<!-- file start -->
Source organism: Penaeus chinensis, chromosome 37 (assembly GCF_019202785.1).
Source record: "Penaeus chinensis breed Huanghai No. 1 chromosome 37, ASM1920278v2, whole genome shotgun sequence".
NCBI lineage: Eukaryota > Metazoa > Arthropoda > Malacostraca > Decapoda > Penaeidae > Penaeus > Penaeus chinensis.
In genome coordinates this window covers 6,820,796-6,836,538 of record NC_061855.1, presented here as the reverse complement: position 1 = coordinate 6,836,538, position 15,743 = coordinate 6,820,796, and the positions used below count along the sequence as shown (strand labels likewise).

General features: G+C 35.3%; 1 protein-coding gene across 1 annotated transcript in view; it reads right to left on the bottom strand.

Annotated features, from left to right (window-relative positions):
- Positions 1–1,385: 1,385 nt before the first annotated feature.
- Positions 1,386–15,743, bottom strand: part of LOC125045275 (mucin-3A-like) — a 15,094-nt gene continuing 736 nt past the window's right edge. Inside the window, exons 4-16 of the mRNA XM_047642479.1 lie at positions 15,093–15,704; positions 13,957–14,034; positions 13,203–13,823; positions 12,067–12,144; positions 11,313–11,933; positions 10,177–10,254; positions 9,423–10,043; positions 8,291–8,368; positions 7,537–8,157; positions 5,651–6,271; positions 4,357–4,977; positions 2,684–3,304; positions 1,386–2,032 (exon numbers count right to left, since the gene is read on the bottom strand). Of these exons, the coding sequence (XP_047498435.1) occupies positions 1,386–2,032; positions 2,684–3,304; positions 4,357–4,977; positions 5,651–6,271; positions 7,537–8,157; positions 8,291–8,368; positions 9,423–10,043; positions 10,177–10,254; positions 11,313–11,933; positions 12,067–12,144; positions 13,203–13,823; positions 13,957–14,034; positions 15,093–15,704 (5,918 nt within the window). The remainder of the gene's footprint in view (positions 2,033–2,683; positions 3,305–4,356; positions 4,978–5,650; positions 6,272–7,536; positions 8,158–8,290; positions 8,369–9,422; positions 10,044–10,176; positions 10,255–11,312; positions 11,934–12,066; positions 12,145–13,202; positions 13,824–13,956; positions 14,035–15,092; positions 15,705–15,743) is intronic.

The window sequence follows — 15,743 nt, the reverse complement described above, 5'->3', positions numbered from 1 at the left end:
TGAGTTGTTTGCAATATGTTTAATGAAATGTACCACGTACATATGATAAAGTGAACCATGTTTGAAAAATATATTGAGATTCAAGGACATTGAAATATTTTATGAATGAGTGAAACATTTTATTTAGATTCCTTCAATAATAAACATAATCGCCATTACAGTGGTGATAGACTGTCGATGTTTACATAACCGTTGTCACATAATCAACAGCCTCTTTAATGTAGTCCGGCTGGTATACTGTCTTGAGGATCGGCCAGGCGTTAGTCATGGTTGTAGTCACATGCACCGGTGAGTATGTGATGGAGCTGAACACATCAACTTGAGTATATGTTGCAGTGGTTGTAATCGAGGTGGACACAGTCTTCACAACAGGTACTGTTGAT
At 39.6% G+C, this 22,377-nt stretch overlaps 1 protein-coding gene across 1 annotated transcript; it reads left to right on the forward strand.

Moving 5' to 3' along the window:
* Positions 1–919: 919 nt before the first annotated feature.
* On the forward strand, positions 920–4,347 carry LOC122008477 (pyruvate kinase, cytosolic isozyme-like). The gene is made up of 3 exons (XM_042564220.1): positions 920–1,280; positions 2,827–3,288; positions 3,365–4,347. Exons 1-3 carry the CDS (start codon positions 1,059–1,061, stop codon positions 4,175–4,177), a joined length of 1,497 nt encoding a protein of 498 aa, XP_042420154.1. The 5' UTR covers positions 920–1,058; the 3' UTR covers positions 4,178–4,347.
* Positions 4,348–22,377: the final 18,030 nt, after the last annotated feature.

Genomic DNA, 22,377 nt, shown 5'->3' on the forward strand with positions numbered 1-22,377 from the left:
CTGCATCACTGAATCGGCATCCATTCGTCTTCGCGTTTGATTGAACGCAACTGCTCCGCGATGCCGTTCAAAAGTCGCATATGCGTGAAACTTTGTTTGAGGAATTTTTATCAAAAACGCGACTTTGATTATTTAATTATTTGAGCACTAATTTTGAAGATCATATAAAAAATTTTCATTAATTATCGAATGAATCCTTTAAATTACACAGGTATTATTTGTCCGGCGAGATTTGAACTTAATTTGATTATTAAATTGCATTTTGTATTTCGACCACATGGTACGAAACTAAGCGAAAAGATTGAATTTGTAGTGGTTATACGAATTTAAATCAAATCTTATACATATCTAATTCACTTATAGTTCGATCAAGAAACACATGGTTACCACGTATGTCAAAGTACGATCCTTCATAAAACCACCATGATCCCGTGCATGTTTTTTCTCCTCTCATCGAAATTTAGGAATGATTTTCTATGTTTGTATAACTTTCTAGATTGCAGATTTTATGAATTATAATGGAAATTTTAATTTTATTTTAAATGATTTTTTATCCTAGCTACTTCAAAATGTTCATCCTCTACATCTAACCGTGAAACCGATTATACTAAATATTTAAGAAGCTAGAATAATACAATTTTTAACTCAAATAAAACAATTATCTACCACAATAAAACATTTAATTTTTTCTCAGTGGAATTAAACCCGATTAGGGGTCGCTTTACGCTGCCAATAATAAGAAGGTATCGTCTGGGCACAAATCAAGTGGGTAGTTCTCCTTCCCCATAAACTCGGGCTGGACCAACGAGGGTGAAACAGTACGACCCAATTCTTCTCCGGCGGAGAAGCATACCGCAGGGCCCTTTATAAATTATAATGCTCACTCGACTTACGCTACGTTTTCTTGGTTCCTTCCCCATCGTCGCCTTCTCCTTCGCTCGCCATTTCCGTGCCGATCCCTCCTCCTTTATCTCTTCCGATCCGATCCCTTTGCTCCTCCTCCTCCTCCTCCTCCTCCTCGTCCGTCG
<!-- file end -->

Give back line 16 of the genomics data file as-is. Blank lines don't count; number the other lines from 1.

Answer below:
Genomic DNA, 22,377 nt, shown 5'->3' on the forward strand with positions numbered 1-22,377 from the left: